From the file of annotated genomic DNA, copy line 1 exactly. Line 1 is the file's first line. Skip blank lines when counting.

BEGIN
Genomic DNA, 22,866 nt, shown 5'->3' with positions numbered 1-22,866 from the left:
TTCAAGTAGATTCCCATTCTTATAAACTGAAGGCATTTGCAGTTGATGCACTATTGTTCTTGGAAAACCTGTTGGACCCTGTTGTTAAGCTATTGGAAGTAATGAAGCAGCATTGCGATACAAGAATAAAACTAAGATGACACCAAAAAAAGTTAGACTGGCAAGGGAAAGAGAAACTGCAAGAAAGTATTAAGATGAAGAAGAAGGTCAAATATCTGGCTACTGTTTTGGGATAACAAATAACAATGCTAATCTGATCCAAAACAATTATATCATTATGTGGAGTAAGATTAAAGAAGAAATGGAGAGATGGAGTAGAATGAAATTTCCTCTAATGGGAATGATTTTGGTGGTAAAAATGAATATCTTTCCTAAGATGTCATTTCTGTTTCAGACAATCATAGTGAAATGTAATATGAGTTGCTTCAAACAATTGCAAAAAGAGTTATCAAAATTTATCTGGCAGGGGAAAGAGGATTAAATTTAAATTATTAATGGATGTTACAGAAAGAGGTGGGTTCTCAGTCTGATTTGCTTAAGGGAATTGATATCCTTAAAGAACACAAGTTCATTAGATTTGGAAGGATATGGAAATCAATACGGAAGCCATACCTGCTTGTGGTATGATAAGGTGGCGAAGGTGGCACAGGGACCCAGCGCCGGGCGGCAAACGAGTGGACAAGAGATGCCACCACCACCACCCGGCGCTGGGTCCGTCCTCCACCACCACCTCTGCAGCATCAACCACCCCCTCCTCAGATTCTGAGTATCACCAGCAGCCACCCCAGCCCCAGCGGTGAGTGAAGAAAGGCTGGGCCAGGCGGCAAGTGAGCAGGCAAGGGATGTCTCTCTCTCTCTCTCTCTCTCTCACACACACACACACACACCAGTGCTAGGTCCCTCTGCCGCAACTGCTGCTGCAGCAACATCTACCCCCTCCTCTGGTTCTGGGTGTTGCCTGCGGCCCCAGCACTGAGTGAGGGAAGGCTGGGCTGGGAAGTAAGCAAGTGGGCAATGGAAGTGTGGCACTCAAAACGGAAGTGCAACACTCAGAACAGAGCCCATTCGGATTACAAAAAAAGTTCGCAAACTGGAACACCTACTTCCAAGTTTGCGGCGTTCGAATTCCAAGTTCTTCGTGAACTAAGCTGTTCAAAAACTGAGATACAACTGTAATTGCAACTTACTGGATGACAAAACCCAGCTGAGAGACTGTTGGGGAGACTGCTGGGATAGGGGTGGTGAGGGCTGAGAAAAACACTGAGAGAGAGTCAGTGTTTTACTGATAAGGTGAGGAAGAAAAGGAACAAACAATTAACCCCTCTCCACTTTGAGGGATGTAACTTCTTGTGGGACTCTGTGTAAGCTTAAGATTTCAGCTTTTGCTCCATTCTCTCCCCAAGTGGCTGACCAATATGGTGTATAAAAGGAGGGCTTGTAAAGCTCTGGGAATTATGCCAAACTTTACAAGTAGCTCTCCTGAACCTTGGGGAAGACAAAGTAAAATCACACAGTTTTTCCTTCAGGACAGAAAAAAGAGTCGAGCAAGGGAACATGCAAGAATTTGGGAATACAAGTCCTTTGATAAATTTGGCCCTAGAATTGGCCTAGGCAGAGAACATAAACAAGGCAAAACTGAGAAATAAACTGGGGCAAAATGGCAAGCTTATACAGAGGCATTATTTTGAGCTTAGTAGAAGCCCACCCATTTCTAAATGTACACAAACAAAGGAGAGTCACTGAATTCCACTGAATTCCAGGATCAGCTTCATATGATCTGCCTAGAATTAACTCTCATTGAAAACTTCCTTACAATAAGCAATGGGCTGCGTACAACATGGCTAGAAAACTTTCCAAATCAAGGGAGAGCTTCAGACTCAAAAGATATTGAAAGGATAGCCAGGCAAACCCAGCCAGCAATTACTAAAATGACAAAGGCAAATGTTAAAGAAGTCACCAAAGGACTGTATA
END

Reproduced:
Genomic DNA, 22,866 nt, shown 5'->3' with positions numbered 1-22,866 from the left: